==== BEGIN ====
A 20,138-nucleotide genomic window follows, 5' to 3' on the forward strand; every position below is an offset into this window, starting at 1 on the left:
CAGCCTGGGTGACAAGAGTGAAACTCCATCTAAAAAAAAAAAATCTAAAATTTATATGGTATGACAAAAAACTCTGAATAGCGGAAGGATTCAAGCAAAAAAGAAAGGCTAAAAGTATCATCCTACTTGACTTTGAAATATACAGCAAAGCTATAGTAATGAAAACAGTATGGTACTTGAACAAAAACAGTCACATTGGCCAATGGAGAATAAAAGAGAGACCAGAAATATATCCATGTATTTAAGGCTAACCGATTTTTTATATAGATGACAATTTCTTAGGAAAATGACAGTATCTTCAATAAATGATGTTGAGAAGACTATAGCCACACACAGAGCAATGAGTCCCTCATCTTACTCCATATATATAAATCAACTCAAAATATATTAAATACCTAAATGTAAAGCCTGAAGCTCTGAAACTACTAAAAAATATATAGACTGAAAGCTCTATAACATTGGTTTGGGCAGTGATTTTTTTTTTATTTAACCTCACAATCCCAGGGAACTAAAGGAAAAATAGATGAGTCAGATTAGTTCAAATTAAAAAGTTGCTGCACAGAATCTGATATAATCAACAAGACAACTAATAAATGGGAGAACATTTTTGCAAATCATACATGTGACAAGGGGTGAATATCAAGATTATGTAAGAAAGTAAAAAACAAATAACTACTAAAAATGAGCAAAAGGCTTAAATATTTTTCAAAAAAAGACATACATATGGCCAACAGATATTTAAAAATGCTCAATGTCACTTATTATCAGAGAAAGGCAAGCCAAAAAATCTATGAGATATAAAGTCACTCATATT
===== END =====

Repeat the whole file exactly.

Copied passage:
A 20,138-nucleotide genomic window follows, 5' to 3' on the forward strand; every position below is an offset into this window, starting at 1 on the left:
CAGCCTGGGTGACAAGAGTGAAACTCCATCTAAAAAAAAAAAATCTAAAATTTATATGGTATGACAAAAAACTCTGAATAGCGGAAGGATTCAAGCAAAAAAGAAAGGCTAAAAGTATCATCCTACTTGACTTTGAAATATACAGCAAAGCTATAGTAATGAAAACAGTATGGTACTTGAACAAAAACAGTCACATTGGCCAATGGAGAATAAAAGAGAGACCAGAAATATATCCATGTATTTAAGGCTAACCGATTTTTTATATAGATGACAATTTCTTAGGAAAATGACAGTATCTTCAATAAATGATGTTGAGAAGACTATAGCCACACACAGAGCAATGAGTCCCTCATCTTACTCCATATATATAAATCAACTCAAAATATATTAAATACCTAAATGTAAAGCCTGAAGCTCTGAAACTACTAAAAAATATATAGACTGAAAGCTCTATAACATTGGTTTGGGCAGTGATTTTTTTTTTATTTAACCTCACAATCCCAGGGAACTAAAGGAAAAATAGATGAGTCAGATTAGTTCAAATTAAAAAGTTGCTGCACAGAATCTGATATAATCAACAAGACAACTAATAAATGGGAGAACATTTTTGCAAATCATACATGTGACAAGGGGTGAATATCAAGATTATGTAAGAAAGTAAAAAACAAATAACTACTAAAAATGAGCAAAAGGCTTAAATATTTTTCAAAAAAAGACATACATATGGCCAACAGATATTTAAAAATGCTCAATGTCACTTATTATCAGAGAAAGGCAAGCCAAAAAATCTATGAGATATAAAGTCACTCATATT